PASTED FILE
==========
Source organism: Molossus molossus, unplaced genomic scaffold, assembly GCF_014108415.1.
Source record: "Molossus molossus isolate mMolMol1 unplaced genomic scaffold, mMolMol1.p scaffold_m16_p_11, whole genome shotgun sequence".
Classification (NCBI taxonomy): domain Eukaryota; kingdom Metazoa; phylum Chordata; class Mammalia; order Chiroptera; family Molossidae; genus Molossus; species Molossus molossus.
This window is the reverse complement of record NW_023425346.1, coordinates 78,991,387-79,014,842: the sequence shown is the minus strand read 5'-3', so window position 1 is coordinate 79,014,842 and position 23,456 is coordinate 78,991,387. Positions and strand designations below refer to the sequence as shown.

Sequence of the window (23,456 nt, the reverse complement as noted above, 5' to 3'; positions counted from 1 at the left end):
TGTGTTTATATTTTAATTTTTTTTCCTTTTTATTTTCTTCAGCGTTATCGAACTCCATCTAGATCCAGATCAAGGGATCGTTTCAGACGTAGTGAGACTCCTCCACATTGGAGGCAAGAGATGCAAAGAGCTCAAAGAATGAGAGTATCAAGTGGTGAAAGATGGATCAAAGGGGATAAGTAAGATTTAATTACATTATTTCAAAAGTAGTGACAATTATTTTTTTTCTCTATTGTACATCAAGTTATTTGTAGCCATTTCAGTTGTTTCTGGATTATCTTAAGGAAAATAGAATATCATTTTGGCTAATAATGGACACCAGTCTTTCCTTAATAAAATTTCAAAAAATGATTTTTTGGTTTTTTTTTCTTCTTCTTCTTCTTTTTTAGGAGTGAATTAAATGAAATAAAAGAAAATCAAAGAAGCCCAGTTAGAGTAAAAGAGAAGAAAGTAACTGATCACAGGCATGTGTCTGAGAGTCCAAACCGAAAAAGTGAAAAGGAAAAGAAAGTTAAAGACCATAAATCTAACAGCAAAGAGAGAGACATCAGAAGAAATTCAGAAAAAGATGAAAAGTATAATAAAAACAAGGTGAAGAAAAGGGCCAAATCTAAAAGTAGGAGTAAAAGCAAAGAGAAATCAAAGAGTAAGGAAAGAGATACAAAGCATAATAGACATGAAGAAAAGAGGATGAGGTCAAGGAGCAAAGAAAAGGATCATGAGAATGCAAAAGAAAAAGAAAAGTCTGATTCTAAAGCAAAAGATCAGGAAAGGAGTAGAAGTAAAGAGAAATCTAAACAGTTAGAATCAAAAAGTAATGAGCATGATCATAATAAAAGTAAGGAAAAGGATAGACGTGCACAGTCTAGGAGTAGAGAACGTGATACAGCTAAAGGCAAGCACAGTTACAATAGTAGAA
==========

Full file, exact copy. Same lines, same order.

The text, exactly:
Source organism: Molossus molossus, unplaced genomic scaffold, assembly GCF_014108415.1.
Source record: "Molossus molossus isolate mMolMol1 unplaced genomic scaffold, mMolMol1.p scaffold_m16_p_11, whole genome shotgun sequence".
Classification (NCBI taxonomy): domain Eukaryota; kingdom Metazoa; phylum Chordata; class Mammalia; order Chiroptera; family Molossidae; genus Molossus; species Molossus molossus.
This window is the reverse complement of record NW_023425346.1, coordinates 78,991,387-79,014,842: the sequence shown is the minus strand read 5'-3', so window position 1 is coordinate 79,014,842 and position 23,456 is coordinate 78,991,387. Positions and strand designations below refer to the sequence as shown.

Sequence of the window (23,456 nt, the reverse complement as noted above, 5' to 3'; positions counted from 1 at the left end):
TGTGTTTATATTTTAATTTTTTTTCCTTTTTATTTTCTTCAGCGTTATCGAACTCCATCTAGATCCAGATCAAGGGATCGTTTCAGACGTAGTGAGACTCCTCCACATTGGAGGCAAGAGATGCAAAGAGCTCAAAGAATGAGAGTATCAAGTGGTGAAAGATGGATCAAAGGGGATAAGTAAGATTTAATTACATTATTTCAAAAGTAGTGACAATTATTTTTTTTCTCTATTGTACATCAAGTTATTTGTAGCCATTTCAGTTGTTTCTGGATTATCTTAAGGAAAATAGAATATCATTTTGGCTAATAATGGACACCAGTCTTTCCTTAATAAAATTTCAAAAAATGATTTTTTGGTTTTTTTTTCTTCTTCTTCTTCTTTTTTAGGAGTGAATTAAATGAAATAAAAGAAAATCAAAGAAGCCCAGTTAGAGTAAAAGAGAAGAAAGTAACTGATCACAGGCATGTGTCTGAGAGTCCAAACCGAAAAAGTGAAAAGGAAAAGAAAGTTAAAGACCATAAATCTAACAGCAAAGAGAGAGACATCAGAAGAAATTCAGAAAAAGATGAAAAGTATAATAAAAACAAGGTGAAGAAAAGGGCCAAATCTAAAAGTAGGAGTAAAAGCAAAGAGAAATCAAAGAGTAAGGAAAGAGATACAAAGCATAATAGACATGAAGAAAAGAGGATGAGGTCAAGGAGCAAAGAAAAGGATCATGAGAATGCAAAAGAAAAAGAAAAGTCTGATTCTAAAGCAAAAGATCAGGAAAGGAGTAGAAGTAAAGAGAAATCTAAACAGTTAGAATCAAAAAGTAATGAGCATGATCATAATAAAAGTAAGGAAAAGGATAGACGTGCACAGTCTAGGAGTAGAGAACGTGATACAGCTAAAGGCAAGCACAGTTACAATAGTAGAA